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Poems & Links ~ Lynn Chandhok



Kashmir, 1999

The clattering horse-drawn carriages, the horns,
the hawkers all fall silent in the flash,
then chaos rises, shattering paradise.
My loss is trivial: a childhood home
to which return would be a senseless risk
just to confirm that paradise was real.
True, even as a child I understood
that bitterness had bled into the earth
beneath the dahlias, leached into the roots
of zinnias, marigolds, to murky lakes
where lotus lay, flat-leaved, blooming in bright
profusions out of quiet pools. I knew
that past the ridge we climbed that August day
to find a hidden lake one might mistake
for sky itself, beyond this, nestled down
between the peaks were border guards, two bands
of men who, facing off, kept peace: the peace
men fought for, not the other peace—the one
we found that day along the mountain ridge, 
the air distilled, the silence cooled by clouds;
the peace that let the glaciers age unmoved,
and painted Himalayan peaks in grays
that shifted off the setting sun to blue;
the peace that marked the end of evening prayer,
the ancient song drawn down to whispering 
Om shanti, shanti, shanti, om.

We'll move again. Though the borders haven't changed
for more than fifty years, we can't forget
the train cars burned—a body for a body.
On either side, the only truth is loss,
and blame is strewn like wreckage or debris,
the storylines, disputed maps, redrawn.

The Bandh
Kashmir, 1970

The Jhelum River snaked past our back yard,
beyond the corn, the rows of ripe tomatoes—
where mornings we filled baskets, or our skirts, 
ran home and begged the cook to make us soup—
past brimming orchards of sweet apples, thick
groves of gnarled plum trees dangling black-skinned fruit.
The Bandh protected us from springtime floods
but blocked our view—built up so high the land
seemed like a shallow basin, till the day
we tucked ourselves between the barbed wire lines
and clambered up the dusty zigzag path,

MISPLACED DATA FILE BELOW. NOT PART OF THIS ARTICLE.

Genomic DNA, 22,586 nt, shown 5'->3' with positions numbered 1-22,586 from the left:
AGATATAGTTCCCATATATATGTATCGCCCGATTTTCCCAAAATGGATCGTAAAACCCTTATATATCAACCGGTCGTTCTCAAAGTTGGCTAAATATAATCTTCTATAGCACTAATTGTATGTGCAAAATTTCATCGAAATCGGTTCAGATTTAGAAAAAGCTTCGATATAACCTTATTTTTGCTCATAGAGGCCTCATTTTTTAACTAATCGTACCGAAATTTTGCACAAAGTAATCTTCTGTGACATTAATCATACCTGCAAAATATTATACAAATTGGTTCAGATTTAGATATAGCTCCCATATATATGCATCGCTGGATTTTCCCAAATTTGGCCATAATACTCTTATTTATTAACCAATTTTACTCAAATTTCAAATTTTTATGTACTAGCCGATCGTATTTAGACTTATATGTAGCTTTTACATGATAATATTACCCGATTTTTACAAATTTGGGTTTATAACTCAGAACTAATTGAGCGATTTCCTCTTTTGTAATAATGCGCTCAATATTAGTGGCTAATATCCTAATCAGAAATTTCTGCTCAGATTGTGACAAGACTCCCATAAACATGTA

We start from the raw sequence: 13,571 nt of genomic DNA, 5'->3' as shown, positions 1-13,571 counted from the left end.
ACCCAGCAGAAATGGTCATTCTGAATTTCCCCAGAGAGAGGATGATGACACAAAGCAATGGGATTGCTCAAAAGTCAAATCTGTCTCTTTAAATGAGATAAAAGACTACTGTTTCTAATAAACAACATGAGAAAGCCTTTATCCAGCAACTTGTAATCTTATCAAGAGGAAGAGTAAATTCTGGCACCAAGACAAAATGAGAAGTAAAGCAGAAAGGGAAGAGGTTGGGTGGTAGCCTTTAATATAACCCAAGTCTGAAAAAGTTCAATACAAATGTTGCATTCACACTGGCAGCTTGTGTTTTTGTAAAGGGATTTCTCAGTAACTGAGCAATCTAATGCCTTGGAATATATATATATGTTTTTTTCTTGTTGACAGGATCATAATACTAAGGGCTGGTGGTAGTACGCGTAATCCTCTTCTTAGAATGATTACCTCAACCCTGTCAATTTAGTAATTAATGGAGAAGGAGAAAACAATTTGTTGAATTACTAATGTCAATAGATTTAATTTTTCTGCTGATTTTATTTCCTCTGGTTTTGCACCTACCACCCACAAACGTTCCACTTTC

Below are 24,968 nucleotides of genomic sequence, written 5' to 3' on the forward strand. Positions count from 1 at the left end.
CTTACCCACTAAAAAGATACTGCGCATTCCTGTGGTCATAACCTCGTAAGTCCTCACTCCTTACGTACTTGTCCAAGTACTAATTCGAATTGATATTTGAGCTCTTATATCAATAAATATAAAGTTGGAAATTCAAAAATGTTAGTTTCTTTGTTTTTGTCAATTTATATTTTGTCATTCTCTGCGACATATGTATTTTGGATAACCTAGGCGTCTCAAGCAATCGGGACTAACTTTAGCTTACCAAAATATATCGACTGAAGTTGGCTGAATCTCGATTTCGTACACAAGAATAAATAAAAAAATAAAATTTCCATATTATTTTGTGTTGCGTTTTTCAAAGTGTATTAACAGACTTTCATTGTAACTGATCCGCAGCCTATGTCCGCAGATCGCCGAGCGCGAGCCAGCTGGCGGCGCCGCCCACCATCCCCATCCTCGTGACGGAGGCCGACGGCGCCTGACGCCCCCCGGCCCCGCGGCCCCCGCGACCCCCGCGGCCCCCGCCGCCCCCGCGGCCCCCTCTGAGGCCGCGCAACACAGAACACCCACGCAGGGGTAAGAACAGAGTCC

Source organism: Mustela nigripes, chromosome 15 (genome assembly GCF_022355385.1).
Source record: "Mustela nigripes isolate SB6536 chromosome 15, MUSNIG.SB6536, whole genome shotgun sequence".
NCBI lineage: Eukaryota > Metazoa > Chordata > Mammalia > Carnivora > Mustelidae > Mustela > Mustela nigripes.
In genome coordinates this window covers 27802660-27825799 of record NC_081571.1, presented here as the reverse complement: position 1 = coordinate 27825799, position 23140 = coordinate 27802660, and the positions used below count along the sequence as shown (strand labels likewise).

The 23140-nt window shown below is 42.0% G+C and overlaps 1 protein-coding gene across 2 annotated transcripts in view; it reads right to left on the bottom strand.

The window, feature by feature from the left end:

up to the Bandh's high crest. For the first time,
I saw what stretched out on the other side:
a scattering of huts and smoldering fires,
smoke rising without the scent of prayer or food,
the river ambling, quiet, almost looming,
its current strong enough to wash away
the women who unwound themselves from yards
of saffron sarees, pounding out the silt, 
then stretching crimson rivulets of silk
to dry, billowing on the shore—or else 
the green-eyed children who would point and laugh,
their quick, white smiles grabbing the evening light—
even the goats and cows that claimed the path
and, edging us aside, clanged home at dusk.

That summer I learned bandh meant closed. I turned
the grammar over in my head. From here,
the view was clear. The setting sun laid pinks
across the river and the vale. Immense
chinar trees draped their boughs in silhouette.
Then we were silhouette against dim light,
our shadows thin as shadows cast beneath
a gauze of silk or smoke—and no less true.
The Closed, I thought, and turned back from the view.

The Carpet Master

At each loom, sitting Buddha-like, there's one
old man who reads the pattern off a scrap
of paper bag he's tucked into the strings.
The penciled letters look like notes. He sings
instructions like a prayer—the rag's a map
of roads that bleed like watercolor, run
the wrong direction, double back, then bloom
into a tree in bloom. The workers hear
the melody as knots, not notes, the line
as dots to be connected. Rows entwine
according to a master plan that's clear
only to the old man—until the loom
recedes, leaving a veil of silk threads bound
by what's unspoken, taking shape from sound.

Orders of Magnitude
Brooklyn, 2000

Out too late, on the avenue, I imagine—
or hope for—stars arched over earth like flowers
on darkened branches; satellites that fall
like messengers of old catastrophes;
bright red planets. Any of these would do.
But here, midnight is never broad or black,
the rooflines halve Orion, and the moon
in halo backlights aging cornices.

Once, I climbed switchback paths till trees gave way
to glaciers melting into lakes they fed,
resurfacing as islands, mirror on mirror,
like ice clouds skipping off a soundless sky.
There, nights were brilliant. God seemed plausible.
The cliffs might block the view, the valleys narrow,
but at a turn, it all turned to expanse.
That day, I found myself surrounded, cupped
inside a glacial cradle, while the clouds
unrolled like bolts of quilter's batting, fell
and hid the sky. I sat alone and cold,
a single goatherd's bell in hollow choir,
and waited. 
			Now, walking the avenue,
I know the clouds will lift. I know this too:
Orion cartwheels, vanishing in spring.
And still I find myself imagining
that city lights might falter, or just dim
one night, till constellations in their full
dimension brighten, as in heaven's view.
That sky might hail some new catastrophe.
At least I'd comprehend its magnitude.

Still Life, Sargakhet

A handful of peaches on a burlap sack,
the sack itself, asafoetida salt, 
a clean mud room, two more sacks for two beds,
garlic and onions strung like bride's bouquets, 
a garland drying in the entryway
whose husks will fall, whose seeds will plant themselves—
the ceiling thatched, smoked black, and dry as bone
even in this monsoon. Outside, the stone
blue patio, the succulents arranged
in rusting cans with red geraniums,
the pathway lined with sunflowers, beckoning
towards clumps of dahlia so dark red they're black—
all this, and still the peaches on the ground
look most like love, and take me by surprise.
Photo of Lynn Chandhok Writing